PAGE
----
The Trevi Fountain, known as “Fontana di Trevi” in Italian, is one of Rome’s most iconic landmarks, a symbol of the city’s rich history and architectural prowess. This magnificent baroque masterpiece, with its intricate designs and grand scale, has a fascinating history that spans centuries.
The story of the Trevi Fountain begins in 19 BC with the construction of the Aqua Virgo, one of ancient Rome’s eleven aqueducts. Commissioned by Marcus Vipsanius Agrippa, a close friend of Emperor Augustus, the aqueduct stretched over 20 kilometers, carrying fresh water from the Salone springs to Rome.
At the endpoint of the Aqua Virgo, a simple three-basin fountain was built, which remained for many centuries. This site is where the Trevi Fountain stands today. The name “Trevi” is believed to derive from the term “Tre Vie” (three roads), referring to the three ancient streets that converged at the fountain.
Plans for a New Fountain
The decision to replace the old fountain with a more impressive structure was made in the 17th century. In 1629, Pope Urban VIII commissioned Gian Lorenzo Bernini, a renowned Italian sculptor and architect, to design a new fountain. However, the project was abandoned when the Pope died.
The idea of creating a grand fountain wasn’t revisited until more than a century later. In 1730, Pope Clement XII organized a competition inviting designs for the new fountain. The winning design was submitted by Nicola Salvi, an architect relatively unknown at the time.
The Construction of the Trevi Fountain
Construction began in 1732 but was not completed until 1762, long after Salvi’s death in 1751. The project was finished by Giuseppe Pannini, who made some modifications to Salvi’s original design, including the addition of statues.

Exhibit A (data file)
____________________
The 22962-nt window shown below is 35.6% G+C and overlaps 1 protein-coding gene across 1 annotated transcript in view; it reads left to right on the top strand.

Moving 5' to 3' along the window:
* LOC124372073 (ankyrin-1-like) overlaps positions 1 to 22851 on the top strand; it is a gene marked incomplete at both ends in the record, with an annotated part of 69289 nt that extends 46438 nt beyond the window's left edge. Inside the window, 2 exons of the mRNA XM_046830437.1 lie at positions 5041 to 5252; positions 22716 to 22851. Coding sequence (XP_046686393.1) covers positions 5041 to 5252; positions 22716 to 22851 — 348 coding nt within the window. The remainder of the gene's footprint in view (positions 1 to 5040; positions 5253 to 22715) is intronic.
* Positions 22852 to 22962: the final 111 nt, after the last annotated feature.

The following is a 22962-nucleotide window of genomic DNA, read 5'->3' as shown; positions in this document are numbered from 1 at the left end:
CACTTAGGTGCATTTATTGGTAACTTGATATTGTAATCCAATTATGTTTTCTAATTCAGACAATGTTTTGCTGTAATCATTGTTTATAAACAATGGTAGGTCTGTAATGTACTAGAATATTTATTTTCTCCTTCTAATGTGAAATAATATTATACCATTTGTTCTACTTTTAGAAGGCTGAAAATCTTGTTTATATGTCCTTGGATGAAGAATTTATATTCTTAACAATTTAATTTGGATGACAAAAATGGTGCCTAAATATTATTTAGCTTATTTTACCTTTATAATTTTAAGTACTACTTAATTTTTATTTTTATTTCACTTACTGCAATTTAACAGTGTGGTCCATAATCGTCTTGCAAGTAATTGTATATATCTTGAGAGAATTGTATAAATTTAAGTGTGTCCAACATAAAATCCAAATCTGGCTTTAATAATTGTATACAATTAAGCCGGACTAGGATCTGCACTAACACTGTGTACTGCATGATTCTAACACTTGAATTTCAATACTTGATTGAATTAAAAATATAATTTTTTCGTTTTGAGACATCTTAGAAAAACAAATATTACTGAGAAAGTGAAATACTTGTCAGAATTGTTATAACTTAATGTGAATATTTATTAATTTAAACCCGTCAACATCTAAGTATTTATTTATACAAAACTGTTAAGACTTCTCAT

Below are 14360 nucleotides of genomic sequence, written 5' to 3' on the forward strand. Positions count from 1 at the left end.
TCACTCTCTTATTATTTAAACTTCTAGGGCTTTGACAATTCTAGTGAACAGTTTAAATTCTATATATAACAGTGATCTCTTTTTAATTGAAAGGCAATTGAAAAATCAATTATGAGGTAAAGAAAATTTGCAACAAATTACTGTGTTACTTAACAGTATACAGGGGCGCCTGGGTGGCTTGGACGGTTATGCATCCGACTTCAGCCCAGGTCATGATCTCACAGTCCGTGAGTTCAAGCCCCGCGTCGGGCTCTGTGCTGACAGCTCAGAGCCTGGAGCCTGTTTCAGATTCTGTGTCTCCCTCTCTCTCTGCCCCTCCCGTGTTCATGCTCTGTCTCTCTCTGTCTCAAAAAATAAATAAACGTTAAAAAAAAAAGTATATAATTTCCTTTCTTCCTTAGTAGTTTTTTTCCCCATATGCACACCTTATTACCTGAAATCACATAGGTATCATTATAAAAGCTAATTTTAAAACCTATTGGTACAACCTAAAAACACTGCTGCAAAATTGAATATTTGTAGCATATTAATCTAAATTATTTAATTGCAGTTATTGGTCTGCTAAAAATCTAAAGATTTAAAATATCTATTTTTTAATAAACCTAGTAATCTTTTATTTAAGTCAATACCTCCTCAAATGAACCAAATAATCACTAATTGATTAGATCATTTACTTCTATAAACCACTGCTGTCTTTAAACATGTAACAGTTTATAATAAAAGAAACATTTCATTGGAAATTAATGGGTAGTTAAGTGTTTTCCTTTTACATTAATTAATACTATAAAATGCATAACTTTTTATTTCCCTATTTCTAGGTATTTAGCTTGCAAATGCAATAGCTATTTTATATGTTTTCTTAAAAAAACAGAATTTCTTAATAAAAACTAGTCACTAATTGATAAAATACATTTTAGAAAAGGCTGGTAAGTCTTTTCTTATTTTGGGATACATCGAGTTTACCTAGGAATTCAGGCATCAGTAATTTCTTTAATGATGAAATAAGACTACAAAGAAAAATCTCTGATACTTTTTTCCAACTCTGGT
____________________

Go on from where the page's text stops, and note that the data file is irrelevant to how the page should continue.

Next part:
The central figure of the fountain is Oceanus, the Greek Titan god of freshwater and the sea, who is seen riding a shell-shaped chariot led by two sea horses. Each sea horse is guided by a Triton. One horse is calm, and the other is restless, symbolizing the varying moods of the sea.
On the left side of Oceanus is a statue representing Abundance, and on the right is Salubrity, both contributing to the fountain’s theme of water in all its manifestations.
The Trevi Fountain Today
Over the years, the Trevi Fountain has undergone several restorations. The most recent major restoration was in 2015, funded by the fashion company Fendi as part of a larger project called “Fendi for Fountains.”
Today, the fountain is not just an architectural masterpiece, but also a cultural icon, thanks in part to its depiction in films, most notably Federico Fellini’s “La Dolce Vita.” A popular tradition involves visitors throwing a coin over their shoulder into the fountain, a gesture believed to ensure their return to Rome.
In conclusion, the Trevi Fountain, with its majestic beauty and compelling history, continues to captivate visitors from around the world, symbolizing the grandeur of Rome’s past and its enduring allure as the “Eternal City.”